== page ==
Obstetric and Perinatal Outcomes after Very Early Preterm Premature Rupture of Membranes (PPROM)-A Retrospective Analysis over the Period 2000–2020

Ernesto González-Mesa, Marta Blasco-Alonso, María José Benítez, Cristina Gómez-Muñoz, Lorena Sabonet-Morente, Manuel Gómez-Castellanos, Osmayda Ulloa, Ernesto González-Cazorla, Alberto Puertas-Prieto, Juan Mozas-Moreno, Jesús Jiménez-López, Daniel Lubián-López
2021 Medicina  
and Objectives: Pre-term premature rupture of membranes (PPROM) responds for one third of preterm births, and it is associated with other complications that increase the risk of maternal or fetal poor outcome. To reduce uncertainty and provide accurate information to patients, the analysis of the large series is of great importance. In order to learn about the evolution over the time of the obstetric and perinatal outcomes in cases of PPROM at, or before, 28 weeks (very early PPROM) managed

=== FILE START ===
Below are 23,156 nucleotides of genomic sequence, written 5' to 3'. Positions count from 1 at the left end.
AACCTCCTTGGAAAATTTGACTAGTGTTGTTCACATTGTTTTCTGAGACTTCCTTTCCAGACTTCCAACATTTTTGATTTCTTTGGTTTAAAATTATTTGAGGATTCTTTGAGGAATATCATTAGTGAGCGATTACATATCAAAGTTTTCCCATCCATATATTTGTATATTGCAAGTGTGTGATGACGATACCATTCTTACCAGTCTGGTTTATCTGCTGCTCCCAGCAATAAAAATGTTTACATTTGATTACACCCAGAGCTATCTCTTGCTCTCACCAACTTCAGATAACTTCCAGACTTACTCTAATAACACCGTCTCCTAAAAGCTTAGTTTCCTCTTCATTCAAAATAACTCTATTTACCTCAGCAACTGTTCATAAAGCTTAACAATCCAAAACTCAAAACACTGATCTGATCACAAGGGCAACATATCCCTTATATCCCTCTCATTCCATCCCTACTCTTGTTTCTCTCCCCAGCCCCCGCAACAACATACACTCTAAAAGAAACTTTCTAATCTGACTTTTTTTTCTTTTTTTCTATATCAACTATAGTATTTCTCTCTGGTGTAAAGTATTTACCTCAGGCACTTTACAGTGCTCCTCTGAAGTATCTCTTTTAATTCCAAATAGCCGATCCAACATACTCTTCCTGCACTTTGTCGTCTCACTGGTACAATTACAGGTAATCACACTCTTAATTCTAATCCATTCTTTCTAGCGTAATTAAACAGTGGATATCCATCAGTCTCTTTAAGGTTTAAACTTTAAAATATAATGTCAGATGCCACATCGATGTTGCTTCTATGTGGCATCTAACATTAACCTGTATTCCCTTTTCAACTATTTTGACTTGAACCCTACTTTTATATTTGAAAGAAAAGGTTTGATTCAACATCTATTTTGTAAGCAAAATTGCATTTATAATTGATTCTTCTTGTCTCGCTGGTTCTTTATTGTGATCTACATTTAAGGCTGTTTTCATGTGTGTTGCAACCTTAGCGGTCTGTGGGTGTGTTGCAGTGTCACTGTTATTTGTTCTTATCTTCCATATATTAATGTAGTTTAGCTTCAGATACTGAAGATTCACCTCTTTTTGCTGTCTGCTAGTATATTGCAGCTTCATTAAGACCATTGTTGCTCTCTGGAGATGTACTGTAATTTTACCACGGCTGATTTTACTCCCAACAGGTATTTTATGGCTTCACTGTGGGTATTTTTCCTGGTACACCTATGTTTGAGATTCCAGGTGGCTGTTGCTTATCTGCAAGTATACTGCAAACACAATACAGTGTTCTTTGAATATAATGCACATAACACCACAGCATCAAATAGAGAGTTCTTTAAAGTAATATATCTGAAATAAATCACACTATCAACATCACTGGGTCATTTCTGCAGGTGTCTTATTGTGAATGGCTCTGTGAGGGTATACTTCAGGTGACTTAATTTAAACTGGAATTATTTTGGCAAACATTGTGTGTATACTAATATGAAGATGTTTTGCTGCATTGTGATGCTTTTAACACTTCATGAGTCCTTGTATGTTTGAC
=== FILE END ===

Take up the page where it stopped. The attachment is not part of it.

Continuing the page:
more » ... PPROM) managed with an expectant/conservative protocol, we have designed the present study. Materials and Methods: We retrospectively studied all cases of very early PPROM attended in Malaga University Regional Hospital from 2000 to 2020. Results: Among 119888 deliveries assisted, 592 cases of PPROM occurred in pregnancies at or before 28 weeks (0.49% of all deliveries, 3.9% of all preterm births and 12.9% of all cases of PPROM). The mean duration of the latency period between PPROM and delivery was 13.5 days (range 0 to 88 days), enlarging over the years. The mean gestational age at delivery was 27 weeks (SD 2.9; range 17–34). The proportion of cesarean deliveries was 52.5%. The overall perinatal mortality rate was 26.5%, decreasing over the period with a significant correlation Pearson's coefficient −0.128 (p < 0.05). Conclusions: In the period 2000–2020, there was an improvement in the outcomes of very early PPROM cases and perinatal mortality showed a clear trend to decrease.
doi:10.3390/medicina57050469 pmid:34064567 fatcat:3qmywivj6baczcimfkkj7owmvm